Armoured & Luxury
Chauffeur Driven Cars

Discreet Professional Protection

Iran’s Supreme Leader Vows Revenge On Trump

A Twitter account linked to Iran’s Supreme Leader Ali Khamenei has posted what appears to be a call for an attack on Donald Trump in revenge for last year’s killing of its top military commander, Gen Qasem Soleimani.

The post features a depiction of a man resembling the former US president playing golf in the shadow of a warplane or large drone. “Vengeance is inevitable,” it reads.

The social media giant has now suspended the account – @khamenei_site.

Twitter closed President Trump’s hugely influential account earlier this month after he published posts that were widely considered to have encouraged violence that gripped the US Capitol.

The tweet from the Iranian account refers to Gen Soleimani, who was assassinated by a US drone in Baghdad a year ago.

Under Soleimani’s leadership, Iran had bolstered pro-Iranian militant groups, expanded its military presence in Iraq and Syria and orchestrated Syria’s offensive against rebel groups in its long-running civil war. Mr Trump said at the time the general was “directly and indirectly responsible for the deaths of millions of people”.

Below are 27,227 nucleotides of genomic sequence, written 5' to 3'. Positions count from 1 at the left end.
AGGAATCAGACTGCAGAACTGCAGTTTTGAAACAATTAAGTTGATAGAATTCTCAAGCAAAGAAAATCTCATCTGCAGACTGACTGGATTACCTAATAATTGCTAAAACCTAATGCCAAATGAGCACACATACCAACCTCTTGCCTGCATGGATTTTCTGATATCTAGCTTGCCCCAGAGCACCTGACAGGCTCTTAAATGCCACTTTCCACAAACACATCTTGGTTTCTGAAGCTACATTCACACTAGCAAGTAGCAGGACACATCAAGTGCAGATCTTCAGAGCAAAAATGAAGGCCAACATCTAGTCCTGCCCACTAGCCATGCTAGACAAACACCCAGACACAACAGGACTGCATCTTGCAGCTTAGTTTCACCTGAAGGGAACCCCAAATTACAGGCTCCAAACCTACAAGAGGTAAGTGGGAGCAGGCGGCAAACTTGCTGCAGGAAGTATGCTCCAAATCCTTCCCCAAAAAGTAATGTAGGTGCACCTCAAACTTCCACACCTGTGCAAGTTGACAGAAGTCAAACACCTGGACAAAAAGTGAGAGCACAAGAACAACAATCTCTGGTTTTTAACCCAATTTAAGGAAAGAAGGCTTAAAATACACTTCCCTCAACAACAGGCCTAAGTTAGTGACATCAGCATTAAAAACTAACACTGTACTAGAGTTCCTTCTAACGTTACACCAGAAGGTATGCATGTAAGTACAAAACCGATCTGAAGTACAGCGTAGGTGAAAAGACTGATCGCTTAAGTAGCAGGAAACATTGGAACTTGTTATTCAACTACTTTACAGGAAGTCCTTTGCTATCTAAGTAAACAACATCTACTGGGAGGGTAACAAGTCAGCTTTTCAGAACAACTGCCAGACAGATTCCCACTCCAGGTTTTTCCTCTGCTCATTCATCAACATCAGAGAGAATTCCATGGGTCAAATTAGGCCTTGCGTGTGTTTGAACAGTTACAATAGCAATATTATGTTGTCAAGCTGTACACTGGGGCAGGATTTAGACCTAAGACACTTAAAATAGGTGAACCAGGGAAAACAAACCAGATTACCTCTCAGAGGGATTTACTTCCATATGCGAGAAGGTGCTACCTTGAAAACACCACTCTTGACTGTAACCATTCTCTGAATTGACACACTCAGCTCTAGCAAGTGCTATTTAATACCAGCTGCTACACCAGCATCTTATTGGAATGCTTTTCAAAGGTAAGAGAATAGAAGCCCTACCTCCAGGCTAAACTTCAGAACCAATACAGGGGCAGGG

Iran responded by launching a barrage of missiles at an Iraqi airbase housing US troops and warned of further attacks, with Ayatollah Khamenei saying at the time that “severe revenge awaits the criminals”.

In the latest tweet, written in Farsi, the word “vengeance” is in red and the rest of the post says: “Soleimani’s murderer and he who ordered it will have to pay”.

Twitter took action after several calls for it to suspend the account. “How come this atrocious psychopath can openly call for the assassination of a former US president, and not be kicked out of Twitter?” one user wrote in English. “Trump’s banned but this is perfectly ok. Is this a joke?” another user wrote.

Twitter banned a tweet from the ayatollah’s account – which is unverified but is generally considered to be associated with him – earlier this month that described coronavirus vaccines developed in the UK and the US as “untrustworthy”.